From heat to snow: Rocky Mountains see 60-degree plunge
Summer came to an abrupt halt in parts of the Rocky Mountains on Tuesday as temperatures reaching into the 90s plunged by around 60 degrees in less than 24 hours, with a powerful surge of cold air from Canada unleashing snow and damaging winds in several states.
The roller coaster weather ripped up trees by their roots, piled up snow that shut down parts of the scenic road through Glacier National Park and knocked out power to tens of thousands. But the temperature drop gave some relief to crews fighting wildfires in Colorado and Montana that had ballooned in hot, windy weather and forced people to flee their homes.
Snow fell in Colorado, Montana and Wyoming, where portions of Interstate 80 closed and forecasters predicted up to a foot (30 centimeters) in the mountains and temperatures in the teens (-7 Celsius) overnight.
In Utah, where temperatures dropped by 40 degrees, wind gusts of nearly 100 mph roared through the Salt Lake City area, downing trees and leaving tens of thousands without electricity. Several northern Utah school districts canceled classes, and officials warned people to stay inside if possible to avoid flying debris, downed power lines and other dangers. Several semitrailer trucks blew over on northern Utah highways.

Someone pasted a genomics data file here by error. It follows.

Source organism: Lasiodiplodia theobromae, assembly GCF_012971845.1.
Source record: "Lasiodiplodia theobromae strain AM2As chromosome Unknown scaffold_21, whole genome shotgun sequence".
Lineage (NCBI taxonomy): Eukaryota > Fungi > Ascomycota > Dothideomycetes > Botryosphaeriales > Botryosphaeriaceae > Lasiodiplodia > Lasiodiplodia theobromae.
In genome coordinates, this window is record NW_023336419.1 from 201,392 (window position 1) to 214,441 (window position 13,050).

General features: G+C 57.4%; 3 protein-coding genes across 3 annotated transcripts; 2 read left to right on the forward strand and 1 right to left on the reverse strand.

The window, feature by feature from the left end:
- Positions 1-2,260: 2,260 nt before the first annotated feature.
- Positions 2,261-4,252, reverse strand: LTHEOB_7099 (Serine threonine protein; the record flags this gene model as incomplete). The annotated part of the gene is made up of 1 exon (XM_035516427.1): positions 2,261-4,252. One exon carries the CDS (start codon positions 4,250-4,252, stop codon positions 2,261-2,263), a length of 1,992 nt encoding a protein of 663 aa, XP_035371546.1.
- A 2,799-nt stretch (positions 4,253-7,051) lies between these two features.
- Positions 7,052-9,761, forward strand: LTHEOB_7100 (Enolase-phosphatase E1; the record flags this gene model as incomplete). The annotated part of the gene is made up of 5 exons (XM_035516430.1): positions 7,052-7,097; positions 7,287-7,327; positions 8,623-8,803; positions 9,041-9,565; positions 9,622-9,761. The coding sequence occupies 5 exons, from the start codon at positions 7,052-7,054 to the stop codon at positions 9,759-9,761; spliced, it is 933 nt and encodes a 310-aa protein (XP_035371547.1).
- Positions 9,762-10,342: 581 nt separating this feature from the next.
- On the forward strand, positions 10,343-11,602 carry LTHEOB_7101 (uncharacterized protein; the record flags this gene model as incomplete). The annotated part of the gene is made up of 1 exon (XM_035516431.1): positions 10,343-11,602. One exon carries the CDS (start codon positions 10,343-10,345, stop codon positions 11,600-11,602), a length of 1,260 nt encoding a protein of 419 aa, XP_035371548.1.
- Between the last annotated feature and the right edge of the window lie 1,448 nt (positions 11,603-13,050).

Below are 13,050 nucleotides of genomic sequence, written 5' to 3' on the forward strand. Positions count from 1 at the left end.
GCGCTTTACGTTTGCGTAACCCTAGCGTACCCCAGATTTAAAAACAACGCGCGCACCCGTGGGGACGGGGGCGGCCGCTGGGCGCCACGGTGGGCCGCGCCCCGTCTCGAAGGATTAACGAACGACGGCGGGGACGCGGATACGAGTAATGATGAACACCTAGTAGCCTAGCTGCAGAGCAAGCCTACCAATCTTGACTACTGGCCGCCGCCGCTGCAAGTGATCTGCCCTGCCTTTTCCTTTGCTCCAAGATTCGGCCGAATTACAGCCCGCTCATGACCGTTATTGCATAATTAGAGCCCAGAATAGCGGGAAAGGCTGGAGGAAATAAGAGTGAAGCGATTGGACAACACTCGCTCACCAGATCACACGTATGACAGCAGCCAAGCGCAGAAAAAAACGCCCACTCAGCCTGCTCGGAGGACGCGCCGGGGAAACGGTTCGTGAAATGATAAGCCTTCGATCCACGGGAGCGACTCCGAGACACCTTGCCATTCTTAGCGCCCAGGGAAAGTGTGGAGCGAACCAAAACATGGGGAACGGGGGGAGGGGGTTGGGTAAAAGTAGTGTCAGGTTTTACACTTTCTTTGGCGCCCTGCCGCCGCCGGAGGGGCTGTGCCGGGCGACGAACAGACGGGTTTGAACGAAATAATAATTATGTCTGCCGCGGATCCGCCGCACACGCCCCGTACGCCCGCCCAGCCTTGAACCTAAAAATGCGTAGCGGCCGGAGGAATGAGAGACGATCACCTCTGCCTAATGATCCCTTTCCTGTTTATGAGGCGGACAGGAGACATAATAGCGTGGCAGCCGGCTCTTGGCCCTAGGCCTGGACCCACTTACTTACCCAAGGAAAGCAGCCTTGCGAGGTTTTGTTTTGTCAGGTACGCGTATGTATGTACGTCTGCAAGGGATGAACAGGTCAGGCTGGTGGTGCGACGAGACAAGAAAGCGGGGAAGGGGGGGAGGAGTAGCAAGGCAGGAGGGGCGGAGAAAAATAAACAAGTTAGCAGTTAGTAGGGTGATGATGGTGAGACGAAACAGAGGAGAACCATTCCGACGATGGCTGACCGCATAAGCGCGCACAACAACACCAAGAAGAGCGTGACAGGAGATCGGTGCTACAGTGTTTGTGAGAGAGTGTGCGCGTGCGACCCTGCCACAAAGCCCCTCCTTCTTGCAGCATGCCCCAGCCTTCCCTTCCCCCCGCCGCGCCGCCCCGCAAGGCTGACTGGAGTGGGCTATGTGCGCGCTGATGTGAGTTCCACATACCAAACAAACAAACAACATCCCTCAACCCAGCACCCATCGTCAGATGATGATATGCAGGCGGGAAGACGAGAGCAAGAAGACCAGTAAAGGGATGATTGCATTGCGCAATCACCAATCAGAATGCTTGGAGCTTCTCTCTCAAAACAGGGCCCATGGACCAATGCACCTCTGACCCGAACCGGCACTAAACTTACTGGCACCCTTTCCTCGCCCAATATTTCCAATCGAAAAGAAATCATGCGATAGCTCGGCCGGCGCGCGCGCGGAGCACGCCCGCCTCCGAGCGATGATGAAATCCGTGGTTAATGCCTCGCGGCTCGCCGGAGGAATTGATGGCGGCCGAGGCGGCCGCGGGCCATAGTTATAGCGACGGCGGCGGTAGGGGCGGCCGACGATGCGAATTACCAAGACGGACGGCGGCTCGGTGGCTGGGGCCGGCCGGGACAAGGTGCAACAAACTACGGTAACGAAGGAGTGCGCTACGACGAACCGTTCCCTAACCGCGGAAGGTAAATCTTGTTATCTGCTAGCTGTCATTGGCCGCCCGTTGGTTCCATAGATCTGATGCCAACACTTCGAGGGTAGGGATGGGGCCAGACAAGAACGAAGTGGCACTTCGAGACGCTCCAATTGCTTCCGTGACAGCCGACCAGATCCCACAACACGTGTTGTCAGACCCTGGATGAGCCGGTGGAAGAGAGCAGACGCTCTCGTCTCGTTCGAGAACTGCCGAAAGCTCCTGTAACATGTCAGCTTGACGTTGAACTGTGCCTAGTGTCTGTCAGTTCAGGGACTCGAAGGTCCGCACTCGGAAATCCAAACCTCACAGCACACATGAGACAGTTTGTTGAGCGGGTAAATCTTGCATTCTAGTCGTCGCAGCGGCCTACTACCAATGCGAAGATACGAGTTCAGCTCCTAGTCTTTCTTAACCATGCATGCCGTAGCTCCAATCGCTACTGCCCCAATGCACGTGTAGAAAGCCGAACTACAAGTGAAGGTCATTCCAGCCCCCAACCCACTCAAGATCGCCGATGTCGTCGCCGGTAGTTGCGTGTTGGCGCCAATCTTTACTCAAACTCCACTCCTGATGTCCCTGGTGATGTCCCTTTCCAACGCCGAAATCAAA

The Utah Capitol, which was already closed to visitors because of the coronavirus pandemic, shut to employees as well Tuesday as winds ripped up large trees by their roots, Lt. Gov. Spencer Cox tweeted.
Six inches (15 centimeters) or more of snow could fall in the northern and central Rockies, with 1 to 2 feet (30 to 60 centimeters) dropping in the highest peaks, the National Weather Service said. It has issued scattered winter storm warnings and weather advisories from southern Montana to southern Colorado. Freeze and frost warnings also were posted for parts of Montana, Idaho, Colorado, Nebraska, North Dakota and Minnesota.
The cold and snow will help the fight against the Cameron Peak Fire in northern Colorado, which nearly quadrupled in size over the weekend, sending smoke and ash into Denver. The weather was gradually expected to warm up, with temperatures back up in the 80s by the weekend in the Denver area.
In Montana, where the weather began to shift Sunday night, the small city of Red Lodge, a gateway to Yellowstone National Park, had received 10.5 inches (27 centimeters) of snow. Farther north in Glacier National Park, snow closed the higher elevations of the Going-to-the-Sun Road.
A windstorm in western Montana on Monday knocked down trees and power lines and damaged docks and boats on Flathead Lake, the largest natural freshwater lake west of the Mississippi River in the contiguous U.S. Ken and Karen Brown, who live in Safety Bay on the southwest side of the lake, told NBC Montana that the community usually lives up to its name but that wind-driven waves took most of the planks off their dock.
“This is probably one of the stronger storms we've had in the 23 years I've been here,” Ken Brown told the TV station.
Warm weather in Montana over the weekend also fueled the rapid growth of a wildfire near the university town of Bozeman, forcing people to evacuate their homes and trapping three firefighters who had to deploy their fire shelters, a last-ditch effort to protect themselves, as the blaze burned over them, the Department of Natural Resources and Conservation said.
After the fire passed, they were able to walk out of the area and were taken to the hospital for evaluation, The Great Falls Tribune reported.